Residential energy storage and conservation: It has been said that 20% of the world’s carbon footprint comes from residential heating. Recycling EV batteries for home energy storage sounds eminently practical. A new Dutch program offers a re-cladding solution for insulating existing houses. This economical approach uses lasers to model the home in 3D CAD rendering for walls, windows, and doors to produce engineered panels which can be installed in a day. The system is integrated with heat pump and solar panels to literally bring energy costs to zero.
Energy Provider Improvements: It’s difficult to trust monolithic utilities, but In New York State, some progress is being made. Energy derived from coal decreased from 16% in 2001 to less than 1% by 2019. New York actually consumes less energy per capita than any other state, except New Hampshire according to the US Energy Information Administration. Deregulation has separated Utilities providers from energy generation sources, such that they can pick and choose suppliers. Our local energy provider uses almost no suppliers that depend upon fossil fuel (9%). The state as a whole still delivers a significant amount of electrical power originating from fossil fuel (39%), but objectives are in place to reduce such dependence. These objectives can be met with some improvements in both supply capability and transmission line improvements.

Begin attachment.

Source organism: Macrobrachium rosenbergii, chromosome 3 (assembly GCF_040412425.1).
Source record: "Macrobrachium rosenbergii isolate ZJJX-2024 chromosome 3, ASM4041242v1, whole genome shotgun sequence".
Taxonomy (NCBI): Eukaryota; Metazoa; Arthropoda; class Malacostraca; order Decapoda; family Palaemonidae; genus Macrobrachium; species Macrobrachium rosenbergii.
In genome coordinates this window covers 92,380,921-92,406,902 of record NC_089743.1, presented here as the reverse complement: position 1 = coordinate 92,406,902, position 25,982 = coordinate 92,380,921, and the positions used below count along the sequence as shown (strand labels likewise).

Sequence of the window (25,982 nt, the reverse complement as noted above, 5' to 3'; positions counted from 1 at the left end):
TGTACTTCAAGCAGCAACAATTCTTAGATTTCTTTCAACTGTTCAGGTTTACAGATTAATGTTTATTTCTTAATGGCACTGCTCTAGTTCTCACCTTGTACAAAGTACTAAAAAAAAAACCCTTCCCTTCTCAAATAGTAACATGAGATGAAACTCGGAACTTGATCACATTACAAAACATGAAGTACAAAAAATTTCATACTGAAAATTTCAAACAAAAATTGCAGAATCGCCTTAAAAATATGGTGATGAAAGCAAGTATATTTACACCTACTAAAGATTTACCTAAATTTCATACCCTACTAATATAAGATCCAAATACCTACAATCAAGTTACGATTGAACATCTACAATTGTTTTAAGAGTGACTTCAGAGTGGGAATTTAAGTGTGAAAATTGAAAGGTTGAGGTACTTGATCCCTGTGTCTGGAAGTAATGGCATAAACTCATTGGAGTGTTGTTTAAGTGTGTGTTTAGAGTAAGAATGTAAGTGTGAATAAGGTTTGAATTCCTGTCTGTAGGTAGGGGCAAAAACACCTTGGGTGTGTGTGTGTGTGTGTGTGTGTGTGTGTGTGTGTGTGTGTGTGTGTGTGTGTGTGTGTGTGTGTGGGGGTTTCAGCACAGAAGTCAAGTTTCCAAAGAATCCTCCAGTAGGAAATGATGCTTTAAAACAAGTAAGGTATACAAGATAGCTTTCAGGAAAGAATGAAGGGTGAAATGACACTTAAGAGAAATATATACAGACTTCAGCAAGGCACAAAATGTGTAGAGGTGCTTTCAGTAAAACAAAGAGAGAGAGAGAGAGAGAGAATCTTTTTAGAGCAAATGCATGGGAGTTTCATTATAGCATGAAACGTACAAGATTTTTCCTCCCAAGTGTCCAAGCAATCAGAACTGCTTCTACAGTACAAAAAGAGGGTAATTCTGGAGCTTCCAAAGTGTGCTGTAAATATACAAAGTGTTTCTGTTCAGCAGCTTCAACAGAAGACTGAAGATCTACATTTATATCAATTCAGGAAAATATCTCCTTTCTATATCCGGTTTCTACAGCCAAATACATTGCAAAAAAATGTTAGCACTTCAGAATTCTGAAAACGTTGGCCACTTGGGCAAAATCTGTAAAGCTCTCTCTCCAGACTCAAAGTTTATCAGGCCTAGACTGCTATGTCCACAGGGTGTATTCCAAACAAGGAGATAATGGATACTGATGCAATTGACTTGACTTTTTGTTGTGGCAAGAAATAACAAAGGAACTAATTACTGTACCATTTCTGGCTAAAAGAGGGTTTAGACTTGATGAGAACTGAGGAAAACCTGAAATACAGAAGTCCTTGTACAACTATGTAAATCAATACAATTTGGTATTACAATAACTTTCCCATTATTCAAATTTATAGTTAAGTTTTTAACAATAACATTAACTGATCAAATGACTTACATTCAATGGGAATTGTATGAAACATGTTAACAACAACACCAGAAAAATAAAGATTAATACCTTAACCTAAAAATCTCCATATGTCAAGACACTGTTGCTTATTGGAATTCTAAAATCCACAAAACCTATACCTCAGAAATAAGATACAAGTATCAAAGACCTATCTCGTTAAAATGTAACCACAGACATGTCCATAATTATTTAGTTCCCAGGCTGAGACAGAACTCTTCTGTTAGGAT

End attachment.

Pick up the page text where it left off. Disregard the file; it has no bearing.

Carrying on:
My point is that we each need to examine the data to lend our voice to support new programs which can become everyday solutions. Stewardship is both personal and collective.
Responsibility and Common Sense
Growing up in the 50’s, we didn’t know the word ”recycle.” It wasn’t that we weren’t concerned about our planet but we lived more practically and used common sense more regularly. For example, when the polio scare came, we all got vaccinated, stopped going to public swimming pools at the time, and listened to the medical advice for how to stay safe. Moms immediately cut off our attendance at the public city swimming pools and schools simply required you to get the shot. There was no great debate, we understood what polio was and didn’t want it to happen to our families so we responded responsibly and did what good citizens should do to prevent its spread! Common sense and responsibility were words that people understood and tried to live their lives by. I’m not saying it always worked but it was an underlying principle of our lives. My cousins in Pennsylvania were doing the same thing.